I Made Sidja: The Maestro
Nowadays, people may be unfamiliar with I Made Sidja. But the eccentric puppeteer from Bona village in Gianyar regency used to be a very famous artist, one of the Balinese traditional arts maestros. The puppet opera, wayang arja, is one of his creations, along with his teacher, the late masked-dancer and puppeteer Ketut Rindha. The wayang arja, which integrates the dance and drama aesthetic elements of wayang (puppets) and arja (opera), was first performed in 1976 at the Gianyar Palace. Wayang arja was invented after the dramatari arja became less popular due to the presence of drama gong, a contemporary performing art that combined elements of modern theater with Balinese traditional theater.
Sidja, who was born in 1933, also created wayang topeng (masked puppet show) and wayang suling, a puppet show accompanied by suling (flute) music. The father of six is also the founder of Sanggar Seni Paripurna, an art studio for neglected school drop-outs and unemployed graduates. At the studio, Sidja, who himself is a drop-out from elementary school, provides many books, musical instruments, puppets and materials for the art creations, such as cow leather to make puppets. All children are not only taught to perform, but also how to make the art equipment. Sidja is not merely a puppeteer.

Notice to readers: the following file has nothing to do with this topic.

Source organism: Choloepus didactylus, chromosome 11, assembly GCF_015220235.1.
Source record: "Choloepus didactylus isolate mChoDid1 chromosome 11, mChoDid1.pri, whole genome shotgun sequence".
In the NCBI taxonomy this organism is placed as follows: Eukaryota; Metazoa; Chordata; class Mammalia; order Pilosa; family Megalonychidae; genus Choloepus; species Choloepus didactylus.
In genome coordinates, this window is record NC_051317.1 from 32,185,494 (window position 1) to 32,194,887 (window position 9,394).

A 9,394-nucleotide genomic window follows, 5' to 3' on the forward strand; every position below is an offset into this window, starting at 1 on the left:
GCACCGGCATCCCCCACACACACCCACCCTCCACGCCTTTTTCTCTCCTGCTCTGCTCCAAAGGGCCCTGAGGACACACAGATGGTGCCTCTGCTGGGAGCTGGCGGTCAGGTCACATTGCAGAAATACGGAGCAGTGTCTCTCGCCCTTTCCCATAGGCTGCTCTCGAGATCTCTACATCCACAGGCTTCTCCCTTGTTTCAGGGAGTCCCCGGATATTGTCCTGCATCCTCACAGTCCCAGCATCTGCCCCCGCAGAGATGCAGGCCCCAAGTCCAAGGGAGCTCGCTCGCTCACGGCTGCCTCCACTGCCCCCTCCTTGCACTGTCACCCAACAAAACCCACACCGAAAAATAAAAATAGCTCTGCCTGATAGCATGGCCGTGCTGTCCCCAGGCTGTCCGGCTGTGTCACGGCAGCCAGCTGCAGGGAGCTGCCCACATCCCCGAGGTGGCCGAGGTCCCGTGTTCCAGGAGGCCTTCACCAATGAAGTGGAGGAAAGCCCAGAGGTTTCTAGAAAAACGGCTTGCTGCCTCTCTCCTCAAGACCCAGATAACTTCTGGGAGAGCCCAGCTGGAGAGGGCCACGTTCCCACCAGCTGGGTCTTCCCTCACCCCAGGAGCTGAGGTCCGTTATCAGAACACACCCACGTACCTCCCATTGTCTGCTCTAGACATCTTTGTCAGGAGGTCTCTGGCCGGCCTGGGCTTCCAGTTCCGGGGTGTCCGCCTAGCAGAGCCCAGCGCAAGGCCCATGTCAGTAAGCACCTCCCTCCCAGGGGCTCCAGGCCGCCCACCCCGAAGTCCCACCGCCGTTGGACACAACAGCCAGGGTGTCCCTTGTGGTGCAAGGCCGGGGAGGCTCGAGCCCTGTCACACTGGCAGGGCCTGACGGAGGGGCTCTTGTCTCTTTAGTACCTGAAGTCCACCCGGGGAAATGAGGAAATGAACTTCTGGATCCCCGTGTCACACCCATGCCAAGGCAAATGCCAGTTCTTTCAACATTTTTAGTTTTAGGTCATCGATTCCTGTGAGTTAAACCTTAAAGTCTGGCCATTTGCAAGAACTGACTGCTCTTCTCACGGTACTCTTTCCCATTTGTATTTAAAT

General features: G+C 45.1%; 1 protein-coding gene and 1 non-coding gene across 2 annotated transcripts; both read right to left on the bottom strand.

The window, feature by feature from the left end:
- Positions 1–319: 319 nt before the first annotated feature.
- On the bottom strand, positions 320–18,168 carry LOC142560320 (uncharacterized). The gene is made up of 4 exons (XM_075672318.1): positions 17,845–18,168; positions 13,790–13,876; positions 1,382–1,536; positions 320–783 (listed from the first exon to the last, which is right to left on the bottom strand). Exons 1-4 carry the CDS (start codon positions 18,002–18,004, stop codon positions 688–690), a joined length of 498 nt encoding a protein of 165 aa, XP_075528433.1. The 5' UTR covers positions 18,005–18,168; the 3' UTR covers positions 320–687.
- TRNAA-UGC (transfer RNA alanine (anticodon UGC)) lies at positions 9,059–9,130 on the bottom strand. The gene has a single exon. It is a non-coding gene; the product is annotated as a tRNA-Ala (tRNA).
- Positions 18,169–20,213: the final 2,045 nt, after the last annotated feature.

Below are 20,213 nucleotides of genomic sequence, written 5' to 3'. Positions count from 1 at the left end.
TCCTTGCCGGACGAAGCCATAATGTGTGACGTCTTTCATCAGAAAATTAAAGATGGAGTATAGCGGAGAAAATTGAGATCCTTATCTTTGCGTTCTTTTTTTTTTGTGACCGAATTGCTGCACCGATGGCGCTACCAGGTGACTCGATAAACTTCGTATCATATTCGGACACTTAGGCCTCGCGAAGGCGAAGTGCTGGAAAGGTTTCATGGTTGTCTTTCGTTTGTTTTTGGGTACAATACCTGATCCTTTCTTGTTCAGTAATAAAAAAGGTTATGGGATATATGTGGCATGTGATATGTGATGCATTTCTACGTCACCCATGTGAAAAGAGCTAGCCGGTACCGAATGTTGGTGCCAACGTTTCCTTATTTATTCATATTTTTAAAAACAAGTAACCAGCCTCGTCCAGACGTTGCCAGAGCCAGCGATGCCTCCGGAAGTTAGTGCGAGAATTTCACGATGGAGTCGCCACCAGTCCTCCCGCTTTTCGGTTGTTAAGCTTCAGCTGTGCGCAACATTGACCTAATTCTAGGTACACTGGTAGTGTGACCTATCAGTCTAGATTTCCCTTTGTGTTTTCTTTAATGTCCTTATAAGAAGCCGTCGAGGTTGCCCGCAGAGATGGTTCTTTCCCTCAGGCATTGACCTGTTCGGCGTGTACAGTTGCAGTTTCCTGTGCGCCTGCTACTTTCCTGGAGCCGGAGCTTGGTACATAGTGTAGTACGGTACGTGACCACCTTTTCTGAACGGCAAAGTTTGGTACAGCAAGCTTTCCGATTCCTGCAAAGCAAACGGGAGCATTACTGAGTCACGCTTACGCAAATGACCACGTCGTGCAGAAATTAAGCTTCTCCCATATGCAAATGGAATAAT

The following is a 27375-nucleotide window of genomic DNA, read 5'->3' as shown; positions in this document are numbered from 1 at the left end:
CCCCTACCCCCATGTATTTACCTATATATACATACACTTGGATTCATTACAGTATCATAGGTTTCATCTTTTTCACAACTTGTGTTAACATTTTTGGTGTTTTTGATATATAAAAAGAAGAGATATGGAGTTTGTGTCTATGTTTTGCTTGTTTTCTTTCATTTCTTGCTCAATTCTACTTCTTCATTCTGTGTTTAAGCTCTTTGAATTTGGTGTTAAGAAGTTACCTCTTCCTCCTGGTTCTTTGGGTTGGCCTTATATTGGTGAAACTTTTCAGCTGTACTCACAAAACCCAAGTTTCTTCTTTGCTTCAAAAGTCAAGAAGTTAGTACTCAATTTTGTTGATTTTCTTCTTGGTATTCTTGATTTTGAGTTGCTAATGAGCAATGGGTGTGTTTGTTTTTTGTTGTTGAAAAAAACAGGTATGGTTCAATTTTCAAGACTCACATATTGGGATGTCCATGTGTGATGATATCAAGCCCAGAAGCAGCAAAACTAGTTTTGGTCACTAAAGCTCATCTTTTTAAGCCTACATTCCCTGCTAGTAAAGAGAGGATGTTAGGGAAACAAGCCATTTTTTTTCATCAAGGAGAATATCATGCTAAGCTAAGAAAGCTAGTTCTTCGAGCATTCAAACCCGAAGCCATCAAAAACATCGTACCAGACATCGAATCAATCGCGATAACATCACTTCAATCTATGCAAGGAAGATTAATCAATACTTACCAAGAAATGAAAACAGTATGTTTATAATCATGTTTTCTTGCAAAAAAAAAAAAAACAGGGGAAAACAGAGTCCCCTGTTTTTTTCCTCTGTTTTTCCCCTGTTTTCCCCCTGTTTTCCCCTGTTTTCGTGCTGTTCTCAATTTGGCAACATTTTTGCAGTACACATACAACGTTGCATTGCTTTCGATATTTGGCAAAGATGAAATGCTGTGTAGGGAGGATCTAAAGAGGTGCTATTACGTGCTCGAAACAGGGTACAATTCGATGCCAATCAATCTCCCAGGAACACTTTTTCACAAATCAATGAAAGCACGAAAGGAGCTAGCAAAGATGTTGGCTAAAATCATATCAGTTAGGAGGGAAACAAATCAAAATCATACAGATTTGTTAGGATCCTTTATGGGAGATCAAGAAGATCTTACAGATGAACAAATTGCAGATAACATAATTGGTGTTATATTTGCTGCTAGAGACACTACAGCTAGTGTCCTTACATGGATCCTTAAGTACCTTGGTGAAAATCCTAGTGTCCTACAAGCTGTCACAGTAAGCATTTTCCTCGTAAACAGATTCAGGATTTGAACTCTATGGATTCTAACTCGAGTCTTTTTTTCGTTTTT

He is a multi-talented artist: a dancer, a wood carver, a stone carver, a builder of bade (the tower used in Balinese ngaben cremation rituals), a puppet maker and many other things. For him, a real artist must have all-round artistic abilities. Without any skill in English, or any other foreign languages, in his younger days Sidja, now 79, traveled around the world to perform. He visited many countries, including Australia, Japan, Germany, Switzerland, Finland, Denmark and Sweden. Among his numerous awards for dedication in preserving Balinese traditional arts are the Bali governor’s Dharma Kusuma Madya arts award, the Wija Kusuma award from the Gianyar regency and the traditional arts maestro award from the President of Indonesia in 2008, as well as an award from the California-based gamelan group Sekar Jaya, and one from the government of Sweden.Below are his interview excerpts with Bali Daily’s Ni Komang Erviani.
Question: What do the arts mean to you?
Answer: Arts are my life. I have been living the arts from the time I was young.
You dropped out of elementary school. Could you share your childhood experiences with us?